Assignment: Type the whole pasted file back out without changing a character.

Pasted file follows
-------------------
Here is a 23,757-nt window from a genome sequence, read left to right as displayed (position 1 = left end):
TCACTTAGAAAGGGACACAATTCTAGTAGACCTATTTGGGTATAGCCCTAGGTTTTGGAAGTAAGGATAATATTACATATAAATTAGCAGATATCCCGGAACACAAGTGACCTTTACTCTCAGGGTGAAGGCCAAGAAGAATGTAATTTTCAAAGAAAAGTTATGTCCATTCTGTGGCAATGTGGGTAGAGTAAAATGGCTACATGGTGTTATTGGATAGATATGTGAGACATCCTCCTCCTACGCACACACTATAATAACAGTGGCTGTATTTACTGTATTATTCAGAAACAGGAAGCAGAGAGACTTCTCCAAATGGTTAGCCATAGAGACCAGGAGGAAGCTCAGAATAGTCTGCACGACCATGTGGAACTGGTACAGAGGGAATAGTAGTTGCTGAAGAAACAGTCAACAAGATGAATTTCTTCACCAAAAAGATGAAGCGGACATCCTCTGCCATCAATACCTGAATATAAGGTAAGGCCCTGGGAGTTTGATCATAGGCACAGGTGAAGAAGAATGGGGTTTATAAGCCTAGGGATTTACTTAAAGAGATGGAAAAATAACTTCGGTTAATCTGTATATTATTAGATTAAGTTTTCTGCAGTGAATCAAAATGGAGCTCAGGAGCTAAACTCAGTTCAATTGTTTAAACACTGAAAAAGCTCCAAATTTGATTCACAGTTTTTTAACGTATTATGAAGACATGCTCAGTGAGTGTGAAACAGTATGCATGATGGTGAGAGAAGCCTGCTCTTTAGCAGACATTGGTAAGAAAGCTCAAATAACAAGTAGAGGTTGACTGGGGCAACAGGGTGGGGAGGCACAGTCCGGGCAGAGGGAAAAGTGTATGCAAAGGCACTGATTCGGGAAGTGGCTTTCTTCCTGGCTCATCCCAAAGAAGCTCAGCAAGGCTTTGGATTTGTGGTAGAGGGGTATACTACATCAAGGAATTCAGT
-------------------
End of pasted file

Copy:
Here is a 23,757-nt window from a genome sequence, read left to right as displayed (position 1 = left end):
TCACTTAGAAAGGGACACAATTCTAGTAGACCTATTTGGGTATAGCCCTAGGTTTTGGAAGTAAGGATAATATTACATATAAATTAGCAGATATCCCGGAACACAAGTGACCTTTACTCTCAGGGTGAAGGCCAAGAAGAATGTAATTTTCAAAGAAAAGTTATGTCCATTCTGTGGCAATGTGGGTAGAGTAAAATGGCTACATGGTGTTATTGGATAGATATGTGAGACATCCTCCTCCTACGCACACACTATAATAACAGTGGCTGTATTTACTGTATTATTCAGAAACAGGAAGCAGAGAGACTTCTCCAAATGGTTAGCCATAGAGACCAGGAGGAAGCTCAGAATAGTCTGCACGACCATGTGGAACTGGTACAGAGGGAATAGTAGTTGCTGAAGAAACAGTCAACAAGATGAATTTCTTCACCAAAAAGATGAAGCGGACATCCTCTGCCATCAATACCTGAATATAAGGTAAGGCCCTGGGAGTTTGATCATAGGCACAGGTGAAGAAGAATGGGGTTTATAAGCCTAGGGATTTACTTAAAGAGATGGAAAAATAACTTCGGTTAATCTGTATATTATTAGATTAAGTTTTCTGCAGTGAATCAAAATGGAGCTCAGGAGCTAAACTCAGTTCAATTGTTTAAACACTGAAAAAGCTCCAAATTTGATTCACAGTTTTTTAACGTATTATGAAGACATGCTCAGTGAGTGTGAAACAGTATGCATGATGGTGAGAGAAGCCTGCTCTTTAGCAGACATTGGTAAGAAAGCTCAAATAACAAGTAGAGGTTGACTGGGGCAACAGGGTGGGGAGGCACAGTCCGGGCAGAGGGAAAAGTGTATGCAAAGGCACTGATTCGGGAAGTGGCTTTCTTCCTGGCTCATCCCAAAGAAGCTCAGCAAGGCTTTGGATTTGTGGTAGAGGGGTATACTACATCAAGGAATTCAGT